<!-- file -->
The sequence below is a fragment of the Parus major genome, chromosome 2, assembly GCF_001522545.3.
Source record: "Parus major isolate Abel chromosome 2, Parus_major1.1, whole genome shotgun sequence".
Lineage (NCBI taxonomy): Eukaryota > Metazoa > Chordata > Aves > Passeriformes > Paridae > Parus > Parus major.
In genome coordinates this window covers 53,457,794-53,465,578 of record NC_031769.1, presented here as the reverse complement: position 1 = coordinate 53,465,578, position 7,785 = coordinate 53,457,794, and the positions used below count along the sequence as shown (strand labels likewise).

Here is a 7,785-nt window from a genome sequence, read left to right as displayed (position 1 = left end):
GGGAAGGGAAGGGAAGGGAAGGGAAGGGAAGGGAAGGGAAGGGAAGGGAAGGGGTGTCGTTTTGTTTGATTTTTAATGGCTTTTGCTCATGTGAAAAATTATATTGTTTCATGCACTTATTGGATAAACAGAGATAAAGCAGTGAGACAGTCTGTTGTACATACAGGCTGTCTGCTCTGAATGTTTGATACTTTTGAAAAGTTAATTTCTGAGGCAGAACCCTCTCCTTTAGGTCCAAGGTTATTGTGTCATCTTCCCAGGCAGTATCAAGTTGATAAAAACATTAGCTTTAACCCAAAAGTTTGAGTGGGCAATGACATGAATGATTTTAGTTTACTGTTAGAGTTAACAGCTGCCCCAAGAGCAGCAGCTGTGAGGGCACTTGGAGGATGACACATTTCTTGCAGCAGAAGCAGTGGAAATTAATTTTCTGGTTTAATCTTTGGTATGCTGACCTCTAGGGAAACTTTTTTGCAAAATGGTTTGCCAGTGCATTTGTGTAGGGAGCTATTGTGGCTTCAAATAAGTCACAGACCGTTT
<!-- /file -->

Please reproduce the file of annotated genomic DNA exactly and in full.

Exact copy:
The sequence below is a fragment of the Parus major genome, chromosome 2, assembly GCF_001522545.3.
Source record: "Parus major isolate Abel chromosome 2, Parus_major1.1, whole genome shotgun sequence".
Lineage (NCBI taxonomy): Eukaryota > Metazoa > Chordata > Aves > Passeriformes > Paridae > Parus > Parus major.
In genome coordinates this window covers 53,457,794-53,465,578 of record NC_031769.1, presented here as the reverse complement: position 1 = coordinate 53,465,578, position 7,785 = coordinate 53,457,794, and the positions used below count along the sequence as shown (strand labels likewise).

Here is a 7,785-nt window from a genome sequence, read left to right as displayed (position 1 = left end):
GGGAAGGGAAGGGAAGGGAAGGGAAGGGAAGGGAAGGGAAGGGAAGGGAAGGGGTGTCGTTTTGTTTGATTTTTAATGGCTTTTGCTCATGTGAAAAATTATATTGTTTCATGCACTTATTGGATAAACAGAGATAAAGCAGTGAGACAGTCTGTTGTACATACAGGCTGTCTGCTCTGAATGTTTGATACTTTTGAAAAGTTAATTTCTGAGGCAGAACCCTCTCCTTTAGGTCCAAGGTTATTGTGTCATCTTCCCAGGCAGTATCAAGTTGATAAAAACATTAGCTTTAACCCAAAAGTTTGAGTGGGCAATGACATGAATGATTTTAGTTTACTGTTAGAGTTAACAGCTGCCCCAAGAGCAGCAGCTGTGAGGGCACTTGGAGGATGACACATTTCTTGCAGCAGAAGCAGTGGAAATTAATTTTCTGGTTTAATCTTTGGTATGCTGACCTCTAGGGAAACTTTTTTGCAAAATGGTTTGCCAGTGCATTTGTGTAGGGAGCTATTGTGGCTTCAAATAAGTCACAGACCGTTT